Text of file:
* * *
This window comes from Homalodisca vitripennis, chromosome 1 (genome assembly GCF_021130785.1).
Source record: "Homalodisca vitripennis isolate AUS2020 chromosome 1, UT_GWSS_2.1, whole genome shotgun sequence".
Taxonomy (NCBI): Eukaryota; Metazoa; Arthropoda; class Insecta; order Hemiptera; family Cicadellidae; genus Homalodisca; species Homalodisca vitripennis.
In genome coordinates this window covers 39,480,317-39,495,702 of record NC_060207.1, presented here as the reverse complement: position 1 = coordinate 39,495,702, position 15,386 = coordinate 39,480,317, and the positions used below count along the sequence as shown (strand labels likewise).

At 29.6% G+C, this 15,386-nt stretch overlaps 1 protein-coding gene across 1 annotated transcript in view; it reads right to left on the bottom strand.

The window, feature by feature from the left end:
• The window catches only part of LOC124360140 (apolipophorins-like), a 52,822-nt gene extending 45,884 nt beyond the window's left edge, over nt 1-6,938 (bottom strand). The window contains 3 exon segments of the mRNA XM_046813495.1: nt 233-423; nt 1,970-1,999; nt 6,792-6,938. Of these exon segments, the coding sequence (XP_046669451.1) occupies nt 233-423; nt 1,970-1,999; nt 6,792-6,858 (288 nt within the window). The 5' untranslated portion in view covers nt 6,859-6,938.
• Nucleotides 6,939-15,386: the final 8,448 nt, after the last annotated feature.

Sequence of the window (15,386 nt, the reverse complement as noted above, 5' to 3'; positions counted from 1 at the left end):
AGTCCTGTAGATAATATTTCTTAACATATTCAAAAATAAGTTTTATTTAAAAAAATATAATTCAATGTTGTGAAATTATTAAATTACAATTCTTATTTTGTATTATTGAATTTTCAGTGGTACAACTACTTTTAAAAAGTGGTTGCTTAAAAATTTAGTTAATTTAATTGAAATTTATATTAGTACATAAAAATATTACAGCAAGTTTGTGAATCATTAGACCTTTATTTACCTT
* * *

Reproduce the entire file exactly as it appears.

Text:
This window comes from Homalodisca vitripennis, chromosome 1 (genome assembly GCF_021130785.1).
Source record: "Homalodisca vitripennis isolate AUS2020 chromosome 1, UT_GWSS_2.1, whole genome shotgun sequence".
Taxonomy (NCBI): Eukaryota; Metazoa; Arthropoda; class Insecta; order Hemiptera; family Cicadellidae; genus Homalodisca; species Homalodisca vitripennis.
In genome coordinates this window covers 39,480,317-39,495,702 of record NC_060207.1, presented here as the reverse complement: position 1 = coordinate 39,495,702, position 15,386 = coordinate 39,480,317, and the positions used below count along the sequence as shown (strand labels likewise).

At 29.6% G+C, this 15,386-nt stretch overlaps 1 protein-coding gene across 1 annotated transcript in view; it reads right to left on the bottom strand.

The window, feature by feature from the left end:
• The window catches only part of LOC124360140 (apolipophorins-like), a 52,822-nt gene extending 45,884 nt beyond the window's left edge, over nt 1-6,938 (bottom strand). The window contains 3 exon segments of the mRNA XM_046813495.1: nt 233-423; nt 1,970-1,999; nt 6,792-6,938. Of these exon segments, the coding sequence (XP_046669451.1) occupies nt 233-423; nt 1,970-1,999; nt 6,792-6,858 (288 nt within the window). The 5' untranslated portion in view covers nt 6,859-6,938.
• Nucleotides 6,939-15,386: the final 8,448 nt, after the last annotated feature.

Sequence of the window (15,386 nt, the reverse complement as noted above, 5' to 3'; positions counted from 1 at the left end):
AGTCCTGTAGATAATATTTCTTAACATATTCAAAAATAAGTTTTATTTAAAAAAATATAATTCAATGTTGTGAAATTATTAAATTACAATTCTTATTTTGTATTATTGAATTTTCAGTGGTACAACTACTTTTAAAAAGTGGTTGCTTAAAAATTTAGTTAATTTAATTGAAATTTATATTAGTACATAAAAATATTACAGCAAGTTTGTGAATCATTAGACCTTTATTTACCTT